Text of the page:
Nineteen Eighty-Four: George Orwell and Michael Radford’s Call For Anarchist Revolution
”You cannot buy the revolution. You cannot make the revolution.
You can only be the revolution. It is in your spirit or it is nowhere.”
–Ursula K. LeGuin, The Dispossessed
”At one time in the world,
there were woods that no one owned”
–Cormac McCarthy, Child of God
Michael Radford’s Nineteen Eighty-Four (1984) is a brilliant adaptation of George Orwell’s novel of the same name, originally published in 1949. The film follows Winston Smith (John Hurt) as he struggles to find truth and meaning in the oppressive regime put forth by The Party and its leading figurehead: Big Brother. The Party is a totalitarian government which rules the people through constant manipulation and fear: Winston Smith himself works for The Party, as one of the people in charge of changing, editing, and rearranging the truth which Big Brother chooses to spread. In doing so, The Party changes the population’s relation to truth itself: by understanding reality as constantly shifting, and their own perceptions as elements which cannot be trusted. As such, the population becomes reliant on Big Brother to understand the world around it. The added threat of the war is only pressure which ensures that fear and mistrust are directed elsewhere: towards the clear, obvious, and immediate threat, as opposed to what is familiar. Of course, the mental manipulation is made additionally obvious by the presence of the Thought Police, an organization whose sole purpose is to catch so-called “thought-criminals”; individuals who have, in thought, betrayed The Party. Such is where the anarchist overtones of both the novel and the film shine through. Nineteen Eighty-Four is a film which promotes an anarchist philosophy.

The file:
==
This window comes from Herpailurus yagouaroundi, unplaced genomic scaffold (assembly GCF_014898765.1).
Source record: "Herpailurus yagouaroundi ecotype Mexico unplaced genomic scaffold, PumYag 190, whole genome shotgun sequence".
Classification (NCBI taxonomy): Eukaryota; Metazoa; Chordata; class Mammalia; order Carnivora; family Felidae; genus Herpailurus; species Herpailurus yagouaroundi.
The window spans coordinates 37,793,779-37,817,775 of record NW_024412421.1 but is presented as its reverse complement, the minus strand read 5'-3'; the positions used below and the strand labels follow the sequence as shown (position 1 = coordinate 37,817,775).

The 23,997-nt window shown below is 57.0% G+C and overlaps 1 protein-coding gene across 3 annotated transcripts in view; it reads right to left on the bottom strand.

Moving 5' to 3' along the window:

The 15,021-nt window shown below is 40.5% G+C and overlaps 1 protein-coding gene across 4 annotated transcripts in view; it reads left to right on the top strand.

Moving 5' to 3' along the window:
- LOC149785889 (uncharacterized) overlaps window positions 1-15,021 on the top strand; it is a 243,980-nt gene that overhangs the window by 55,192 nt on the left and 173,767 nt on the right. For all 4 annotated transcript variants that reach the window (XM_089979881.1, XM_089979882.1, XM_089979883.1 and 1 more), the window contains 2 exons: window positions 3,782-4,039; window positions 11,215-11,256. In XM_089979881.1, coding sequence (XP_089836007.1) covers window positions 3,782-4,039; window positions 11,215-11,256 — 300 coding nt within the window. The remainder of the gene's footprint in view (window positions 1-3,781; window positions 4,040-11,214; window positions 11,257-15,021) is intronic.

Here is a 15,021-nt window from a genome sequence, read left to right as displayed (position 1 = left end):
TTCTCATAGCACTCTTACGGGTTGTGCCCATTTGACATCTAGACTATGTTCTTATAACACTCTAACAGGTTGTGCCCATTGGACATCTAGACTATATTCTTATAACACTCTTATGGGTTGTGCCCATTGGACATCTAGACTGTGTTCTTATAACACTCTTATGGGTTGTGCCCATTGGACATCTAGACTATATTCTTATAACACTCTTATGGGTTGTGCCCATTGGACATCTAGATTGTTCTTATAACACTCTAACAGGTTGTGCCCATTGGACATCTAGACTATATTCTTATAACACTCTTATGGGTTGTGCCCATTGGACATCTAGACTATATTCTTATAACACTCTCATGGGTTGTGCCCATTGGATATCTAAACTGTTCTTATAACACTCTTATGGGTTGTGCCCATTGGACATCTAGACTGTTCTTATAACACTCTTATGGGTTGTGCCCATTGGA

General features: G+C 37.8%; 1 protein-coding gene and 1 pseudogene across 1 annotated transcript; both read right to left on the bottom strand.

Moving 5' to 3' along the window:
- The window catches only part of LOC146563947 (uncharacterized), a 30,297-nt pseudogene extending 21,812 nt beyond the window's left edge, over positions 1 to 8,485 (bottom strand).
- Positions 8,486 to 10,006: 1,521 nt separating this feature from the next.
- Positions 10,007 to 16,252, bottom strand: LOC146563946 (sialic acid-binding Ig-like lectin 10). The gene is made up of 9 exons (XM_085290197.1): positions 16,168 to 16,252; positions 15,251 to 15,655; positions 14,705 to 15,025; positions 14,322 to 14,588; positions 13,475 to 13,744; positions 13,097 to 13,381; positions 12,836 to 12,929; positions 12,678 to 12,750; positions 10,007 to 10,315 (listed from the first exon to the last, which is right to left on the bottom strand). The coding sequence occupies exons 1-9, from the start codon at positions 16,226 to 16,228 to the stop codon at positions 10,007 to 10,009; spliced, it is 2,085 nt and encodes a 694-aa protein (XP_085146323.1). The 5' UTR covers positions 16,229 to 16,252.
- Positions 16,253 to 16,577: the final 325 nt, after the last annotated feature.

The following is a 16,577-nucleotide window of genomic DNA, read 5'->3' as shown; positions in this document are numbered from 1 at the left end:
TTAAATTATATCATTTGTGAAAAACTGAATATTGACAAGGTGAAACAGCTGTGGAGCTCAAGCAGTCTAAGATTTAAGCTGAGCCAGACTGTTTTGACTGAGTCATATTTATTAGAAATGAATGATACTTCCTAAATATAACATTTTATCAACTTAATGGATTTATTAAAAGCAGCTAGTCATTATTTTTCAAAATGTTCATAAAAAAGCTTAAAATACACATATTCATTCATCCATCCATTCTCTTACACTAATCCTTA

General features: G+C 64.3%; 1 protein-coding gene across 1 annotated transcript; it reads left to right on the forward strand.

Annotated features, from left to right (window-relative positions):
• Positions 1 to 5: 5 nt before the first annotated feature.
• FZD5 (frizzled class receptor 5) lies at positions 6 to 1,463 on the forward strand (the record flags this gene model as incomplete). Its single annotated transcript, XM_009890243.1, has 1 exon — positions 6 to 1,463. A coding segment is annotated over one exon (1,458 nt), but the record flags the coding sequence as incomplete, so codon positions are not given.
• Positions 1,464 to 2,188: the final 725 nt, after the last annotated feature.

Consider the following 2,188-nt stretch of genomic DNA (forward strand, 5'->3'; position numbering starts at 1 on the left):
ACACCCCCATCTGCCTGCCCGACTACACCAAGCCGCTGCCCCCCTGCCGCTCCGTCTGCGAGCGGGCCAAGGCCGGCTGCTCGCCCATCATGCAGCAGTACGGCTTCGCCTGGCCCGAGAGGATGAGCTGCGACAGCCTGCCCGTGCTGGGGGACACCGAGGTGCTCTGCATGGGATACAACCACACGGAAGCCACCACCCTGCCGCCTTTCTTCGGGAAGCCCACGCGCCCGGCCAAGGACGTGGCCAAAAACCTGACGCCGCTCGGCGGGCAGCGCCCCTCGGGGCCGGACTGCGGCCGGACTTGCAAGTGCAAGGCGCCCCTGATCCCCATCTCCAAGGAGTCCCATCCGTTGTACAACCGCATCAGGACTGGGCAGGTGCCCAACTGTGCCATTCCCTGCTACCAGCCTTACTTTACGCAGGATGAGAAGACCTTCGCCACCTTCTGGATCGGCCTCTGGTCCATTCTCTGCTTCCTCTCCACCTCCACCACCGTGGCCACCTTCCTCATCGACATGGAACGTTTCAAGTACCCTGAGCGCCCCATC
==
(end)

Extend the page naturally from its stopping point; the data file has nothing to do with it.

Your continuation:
Anarchy is a far more nuanced political philosophy than the name may suggest: Simply, it implies that hierarchal power-structures are inherently poisonous and corrupt, and that a population can only be free when rid of such systems. It does not suggest that there don’t exist alternative organizational systems which could ensure the cohesive harmony of humankind. An anarchist may call for a form of true democracy whereby all decisions are agreed upon by the entirety of the population, and hence restoring power to the masses as opposed to the elite. It is in this way that Michael Radford’s Nineteen Eighty-Four can be considered as supporting of an anarchist revolution.